Even if you have a family history of chronic diseases, you can take steps to prevent these conditions and maintain your health for many years. Studies show the best ways to prevent chronic diseases include:
Eating Healthy Foods
No diet has to be perfect, but you should strive to eat nutritious, lean foods as much as possible. A healthy diet should always include foods like:
- Vegetables and fruits
- Lean meats like poultry
- Whole grains
- Healthy fats like olive oil or avocados
By filling your plate with these items, you’ll rarely have space left to eat sugary or fatty foods that can increase your risk of a chronic disease.Staying Active
You don’t have to run marathons to see the health benefits of exercise. Simply walking for about 150 minutes each week can help your body stay healthy. Even if you walk in short 10 minute intervals, you will see healthy benefits.
For extra health benefits, incorporate resistance training to build strong muscles and bones.
Maintaining Low Blood Pressure
High blood pressure (hypertension) can hurt your heart and your kidneys. While a healthy diet and exercise should keep your blood pressure healthy, be sure to check your blood pressure at least once a year and take blood pressure medicines as your doctor recommends.
Sleep may play a larger role in your health than you think. People who are sleep deprived tend to have higher levels of stress, higher blood pressure, higher blood sugar and poor metabolism. Proper sleep helps your body work well.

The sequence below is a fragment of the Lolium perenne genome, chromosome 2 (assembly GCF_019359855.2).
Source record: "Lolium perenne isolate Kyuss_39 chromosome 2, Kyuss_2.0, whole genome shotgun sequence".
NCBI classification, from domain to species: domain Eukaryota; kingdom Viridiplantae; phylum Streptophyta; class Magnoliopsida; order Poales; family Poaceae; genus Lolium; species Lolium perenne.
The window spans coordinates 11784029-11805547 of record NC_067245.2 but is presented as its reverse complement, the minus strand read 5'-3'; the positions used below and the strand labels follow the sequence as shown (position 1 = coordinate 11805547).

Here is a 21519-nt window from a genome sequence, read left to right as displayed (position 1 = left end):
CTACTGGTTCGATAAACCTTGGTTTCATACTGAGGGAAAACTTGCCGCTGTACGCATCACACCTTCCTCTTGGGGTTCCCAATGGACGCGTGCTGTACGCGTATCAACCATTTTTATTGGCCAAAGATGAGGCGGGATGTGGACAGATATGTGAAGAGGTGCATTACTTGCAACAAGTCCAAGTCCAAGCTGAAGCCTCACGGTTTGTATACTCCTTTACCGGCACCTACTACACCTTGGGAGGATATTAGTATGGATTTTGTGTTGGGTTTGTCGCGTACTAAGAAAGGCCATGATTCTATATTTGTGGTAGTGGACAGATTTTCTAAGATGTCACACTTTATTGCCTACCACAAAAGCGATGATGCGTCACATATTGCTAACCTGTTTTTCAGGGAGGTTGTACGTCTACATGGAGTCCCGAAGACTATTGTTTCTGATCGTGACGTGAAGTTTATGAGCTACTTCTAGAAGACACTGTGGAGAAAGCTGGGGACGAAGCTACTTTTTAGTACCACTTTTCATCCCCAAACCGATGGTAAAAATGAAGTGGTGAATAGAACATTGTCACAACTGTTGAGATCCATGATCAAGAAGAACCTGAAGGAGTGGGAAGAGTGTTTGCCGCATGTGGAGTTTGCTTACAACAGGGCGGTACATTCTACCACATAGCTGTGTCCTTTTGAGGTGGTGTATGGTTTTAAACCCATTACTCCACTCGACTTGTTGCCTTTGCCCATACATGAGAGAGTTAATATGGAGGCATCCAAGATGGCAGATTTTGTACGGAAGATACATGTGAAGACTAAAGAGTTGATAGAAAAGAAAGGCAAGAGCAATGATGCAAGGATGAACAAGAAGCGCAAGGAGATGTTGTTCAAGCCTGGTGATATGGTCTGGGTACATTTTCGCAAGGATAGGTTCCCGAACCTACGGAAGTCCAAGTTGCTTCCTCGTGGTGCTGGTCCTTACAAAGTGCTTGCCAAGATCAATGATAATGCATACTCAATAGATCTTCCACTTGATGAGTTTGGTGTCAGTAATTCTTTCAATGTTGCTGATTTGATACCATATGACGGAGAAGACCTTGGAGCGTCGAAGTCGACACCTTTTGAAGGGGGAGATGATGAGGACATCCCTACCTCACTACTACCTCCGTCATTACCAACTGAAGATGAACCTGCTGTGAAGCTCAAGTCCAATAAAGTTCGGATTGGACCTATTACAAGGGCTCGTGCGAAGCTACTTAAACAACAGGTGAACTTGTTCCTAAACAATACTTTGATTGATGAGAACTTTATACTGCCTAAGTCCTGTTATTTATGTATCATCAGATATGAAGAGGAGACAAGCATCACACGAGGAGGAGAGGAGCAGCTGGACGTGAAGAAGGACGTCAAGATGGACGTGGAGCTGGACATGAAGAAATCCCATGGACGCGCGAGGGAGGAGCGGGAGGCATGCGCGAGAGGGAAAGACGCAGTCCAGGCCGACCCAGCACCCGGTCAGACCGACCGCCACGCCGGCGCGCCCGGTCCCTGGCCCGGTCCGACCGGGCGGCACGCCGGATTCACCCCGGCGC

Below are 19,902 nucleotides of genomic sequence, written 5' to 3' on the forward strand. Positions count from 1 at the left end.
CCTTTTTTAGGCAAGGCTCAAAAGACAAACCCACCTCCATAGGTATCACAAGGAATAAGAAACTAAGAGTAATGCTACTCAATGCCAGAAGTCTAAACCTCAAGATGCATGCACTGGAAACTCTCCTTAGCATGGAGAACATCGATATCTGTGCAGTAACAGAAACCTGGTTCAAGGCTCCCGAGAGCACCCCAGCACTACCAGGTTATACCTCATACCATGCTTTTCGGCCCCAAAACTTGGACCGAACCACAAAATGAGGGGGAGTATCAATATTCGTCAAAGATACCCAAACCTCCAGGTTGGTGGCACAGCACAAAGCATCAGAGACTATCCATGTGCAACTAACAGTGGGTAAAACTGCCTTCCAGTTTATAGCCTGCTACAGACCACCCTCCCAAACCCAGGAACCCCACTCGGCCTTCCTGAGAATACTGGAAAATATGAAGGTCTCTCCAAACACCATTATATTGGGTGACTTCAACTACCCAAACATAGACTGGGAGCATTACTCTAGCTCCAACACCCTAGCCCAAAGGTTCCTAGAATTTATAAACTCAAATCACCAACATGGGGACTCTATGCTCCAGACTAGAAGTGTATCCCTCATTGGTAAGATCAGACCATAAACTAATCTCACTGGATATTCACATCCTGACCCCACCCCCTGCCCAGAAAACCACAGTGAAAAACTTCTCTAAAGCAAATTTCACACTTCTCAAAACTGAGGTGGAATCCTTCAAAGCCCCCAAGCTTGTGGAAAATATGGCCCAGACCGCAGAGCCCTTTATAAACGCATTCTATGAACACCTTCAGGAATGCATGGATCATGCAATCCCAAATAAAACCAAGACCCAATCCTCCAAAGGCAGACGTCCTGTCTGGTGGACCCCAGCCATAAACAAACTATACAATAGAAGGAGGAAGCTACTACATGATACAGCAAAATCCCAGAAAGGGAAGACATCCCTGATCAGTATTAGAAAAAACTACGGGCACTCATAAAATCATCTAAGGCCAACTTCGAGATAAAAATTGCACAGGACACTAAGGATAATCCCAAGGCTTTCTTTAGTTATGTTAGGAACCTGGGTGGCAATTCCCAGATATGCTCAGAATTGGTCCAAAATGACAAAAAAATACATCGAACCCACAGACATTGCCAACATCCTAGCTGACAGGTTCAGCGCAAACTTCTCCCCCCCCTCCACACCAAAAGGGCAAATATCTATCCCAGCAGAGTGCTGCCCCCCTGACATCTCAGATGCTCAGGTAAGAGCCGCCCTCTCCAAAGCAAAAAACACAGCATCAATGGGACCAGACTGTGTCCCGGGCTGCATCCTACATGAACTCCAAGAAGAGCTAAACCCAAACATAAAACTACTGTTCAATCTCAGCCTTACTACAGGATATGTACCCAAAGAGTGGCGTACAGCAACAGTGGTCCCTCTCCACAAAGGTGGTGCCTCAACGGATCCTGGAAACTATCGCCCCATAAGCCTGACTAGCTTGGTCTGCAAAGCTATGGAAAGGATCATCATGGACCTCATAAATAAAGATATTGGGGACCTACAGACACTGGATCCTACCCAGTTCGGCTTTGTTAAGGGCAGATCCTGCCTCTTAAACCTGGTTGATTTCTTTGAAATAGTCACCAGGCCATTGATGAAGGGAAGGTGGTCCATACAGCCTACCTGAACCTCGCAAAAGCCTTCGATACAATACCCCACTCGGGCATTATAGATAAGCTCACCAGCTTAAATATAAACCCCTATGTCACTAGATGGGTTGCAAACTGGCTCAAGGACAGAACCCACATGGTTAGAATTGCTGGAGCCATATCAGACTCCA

Keep a Healthy Weight
If you are already at a healthy weight, work to maintain that weight through proper diet and exercise. If you are carrying a few extra pounds, work with your physician to find ways to lose weight that work for you. Everyone is different, and no single weight loss plan works for everyone. Keep trying to find the plan that’s right for you and your lifestyle.
Smoking has countless negative effects on your health, increasing your risk for heart attack, stroke, lung cancer and more. If you need help quitting smoking, speak to your physician. Your physician can help you find smoking cessation support and give you access to prescription medicines that might help you quit.
Remember, your doctor is your partner in healthy living. If you have any questions about preventing or managing chronic disease, always ask your physician for help.